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02 January 2007 @ 04:36 pm
Mandala madness  
When I was in France in 2004, I picked up a book of mandalas to color. I really used to enjoy coloring as a kid, and as I was browsing one day in a bookstore in Toulouse, Plaisir & Magie du Mandala by Jean-Michel Plasait caught my eye. There was something about the symmetry and visual complexity of the mandalas that appealed to me. When I returned to the states, I worked on a few of them but grew bored with the project and filed the book away on a shelf.

Several weeks ago, beginning of December or so, I suddenly felt a resurgence of interest in mandalas. I’m not sure what brought it on. My meditation practice was feeling a bit tired and dry; perhaps the cosmic symbolism of the mandala was calling out to me as a source of renewal. I may also have been influenced by a large poster in my study which features a mandala-like schematic arrangement of Buddhist tenets. I placed “The Wheel of Buddhist Terms” as it’s called on the wall several months ago directly facing my meditation cushion. I tend to meditate with my eyes closed or gazing softly toward the floor, so I don’t meditate visually on the poster itself, though I do refer to it from time to time in a gradual effort to mentally organize the Buddha’s lists: the Five Aggregates, the Four Noble Truths, the Eightfold Path, the Five Hindrances, the Seven Factors of Enlightenment, and so on.

The symbolism of round, symmetrical designs (mandala means disk in Sanskrit) is ancient and rich, of course, and occurs in just about every sphere of human knowledge and experience imaginable: flowers and snowflakes, the sun and moon, the cycles of the seasons and on and on in nature, labyrinths, kaleidoscopes, Native American medicine wheels sand paintings, the twelve hexagrams of the I-Ching, stained-glass windows and Tibetan mandalas used in some forms of traditional meditation.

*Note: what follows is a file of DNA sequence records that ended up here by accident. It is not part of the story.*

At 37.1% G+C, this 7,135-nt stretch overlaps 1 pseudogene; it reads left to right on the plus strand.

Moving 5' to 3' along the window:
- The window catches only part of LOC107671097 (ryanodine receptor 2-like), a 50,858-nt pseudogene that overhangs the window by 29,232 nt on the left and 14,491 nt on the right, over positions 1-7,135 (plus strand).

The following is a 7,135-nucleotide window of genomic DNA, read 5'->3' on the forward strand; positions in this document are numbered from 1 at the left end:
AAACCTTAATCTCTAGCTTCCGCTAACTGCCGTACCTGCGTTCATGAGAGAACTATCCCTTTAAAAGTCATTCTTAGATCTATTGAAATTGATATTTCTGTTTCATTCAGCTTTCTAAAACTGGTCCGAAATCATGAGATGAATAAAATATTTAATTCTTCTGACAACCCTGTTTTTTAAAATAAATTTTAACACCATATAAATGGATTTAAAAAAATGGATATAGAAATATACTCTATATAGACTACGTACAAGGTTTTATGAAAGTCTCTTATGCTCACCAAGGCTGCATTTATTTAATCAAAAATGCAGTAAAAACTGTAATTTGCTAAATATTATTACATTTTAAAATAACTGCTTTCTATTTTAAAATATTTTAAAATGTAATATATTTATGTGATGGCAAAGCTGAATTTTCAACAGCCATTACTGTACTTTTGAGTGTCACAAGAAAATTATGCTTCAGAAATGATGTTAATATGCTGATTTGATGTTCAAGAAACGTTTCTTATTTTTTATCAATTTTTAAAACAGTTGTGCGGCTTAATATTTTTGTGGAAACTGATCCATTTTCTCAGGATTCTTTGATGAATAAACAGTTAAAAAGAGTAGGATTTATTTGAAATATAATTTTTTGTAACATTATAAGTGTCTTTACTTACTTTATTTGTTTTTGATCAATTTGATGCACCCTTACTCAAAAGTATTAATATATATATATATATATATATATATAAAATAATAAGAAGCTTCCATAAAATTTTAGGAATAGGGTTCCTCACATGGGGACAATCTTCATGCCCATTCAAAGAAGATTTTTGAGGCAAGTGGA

In his book Meditating With Mandalas, David Fontana suggests that one result of the practice can be that we become kinder people. “Kindness is not an artificial quality grafted upon life, but something that arises of itself once we stop thinking of life as fragmented and individualistic, with each person concerned only for himself and with no thought for others. The mandala works by virtue of the relationship between each of its parts, which represents not just themselves but an integral aspect of the whole” (p. 36).” He goes on to say that it doesn’t work too well to bear these thoughts in mind consciously when meditating upon a mandala. The mandala’s ability to represent and symbolize kindness occurs at an entirely unconscious level. “Often we become aware of its effect upon us only after the meditation is over, or when we have been working with it for some weeks or months. Harmony, tranquility, and kindness are natural states of the mind, and by allowing the mind to open to the mandala we rediscover these states, and they begin to influence and inform all our actions in both the inner and outer worlds” (p. 37).

More tomorrow.
 
 
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